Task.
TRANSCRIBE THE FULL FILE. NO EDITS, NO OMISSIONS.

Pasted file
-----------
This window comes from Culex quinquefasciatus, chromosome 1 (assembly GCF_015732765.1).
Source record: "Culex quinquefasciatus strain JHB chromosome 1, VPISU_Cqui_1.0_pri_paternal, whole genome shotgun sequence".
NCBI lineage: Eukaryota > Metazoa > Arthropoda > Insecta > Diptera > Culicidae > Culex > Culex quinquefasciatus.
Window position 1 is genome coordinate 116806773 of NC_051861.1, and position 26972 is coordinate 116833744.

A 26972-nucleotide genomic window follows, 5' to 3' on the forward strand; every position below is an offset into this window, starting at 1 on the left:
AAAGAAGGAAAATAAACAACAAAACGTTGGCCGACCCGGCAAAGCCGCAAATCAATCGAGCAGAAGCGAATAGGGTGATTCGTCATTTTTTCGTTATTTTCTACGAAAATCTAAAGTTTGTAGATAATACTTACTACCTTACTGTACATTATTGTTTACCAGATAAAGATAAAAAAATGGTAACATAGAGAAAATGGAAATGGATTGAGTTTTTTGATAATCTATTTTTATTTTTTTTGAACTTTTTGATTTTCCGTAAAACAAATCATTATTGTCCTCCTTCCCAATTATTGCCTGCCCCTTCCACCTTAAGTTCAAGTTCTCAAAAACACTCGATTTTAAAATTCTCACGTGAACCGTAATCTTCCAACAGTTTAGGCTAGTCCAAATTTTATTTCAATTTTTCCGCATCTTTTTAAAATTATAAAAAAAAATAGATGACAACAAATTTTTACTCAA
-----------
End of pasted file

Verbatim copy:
This window comes from Culex quinquefasciatus, chromosome 1 (assembly GCF_015732765.1).
Source record: "Culex quinquefasciatus strain JHB chromosome 1, VPISU_Cqui_1.0_pri_paternal, whole genome shotgun sequence".
NCBI lineage: Eukaryota > Metazoa > Arthropoda > Insecta > Diptera > Culicidae > Culex > Culex quinquefasciatus.
Window position 1 is genome coordinate 116806773 of NC_051861.1, and position 26972 is coordinate 116833744.

A 26972-nucleotide genomic window follows, 5' to 3' on the forward strand; every position below is an offset into this window, starting at 1 on the left:
AAAGAAGGAAAATAAACAACAAAACGTTGGCCGACCCGGCAAAGCCGCAAATCAATCGAGCAGAAGCGAATAGGGTGATTCGTCATTTTTTCGTTATTTTCTACGAAAATCTAAAGTTTGTAGATAATACTTACTACCTTACTGTACATTATTGTTTACCAGATAAAGATAAAAAAATGGTAACATAGAGAAAATGGAAATGGATTGAGTTTTTTGATAATCTATTTTTATTTTTTTTGAACTTTTTGATTTTCCGTAAAACAAATCATTATTGTCCTCCTTCCCAATTATTGCCTGCCCCTTCCACCTTAAGTTCAAGTTCTCAAAAACACTCGATTTTAAAATTCTCACGTGAACCGTAATCTTCCAACAGTTTAGGCTAGTCCAAATTTTATTTCAATTTTTCCGCATCTTTTTAAAATTATAAAAAAAAATAGATGACAACAAATTTTTACTCAA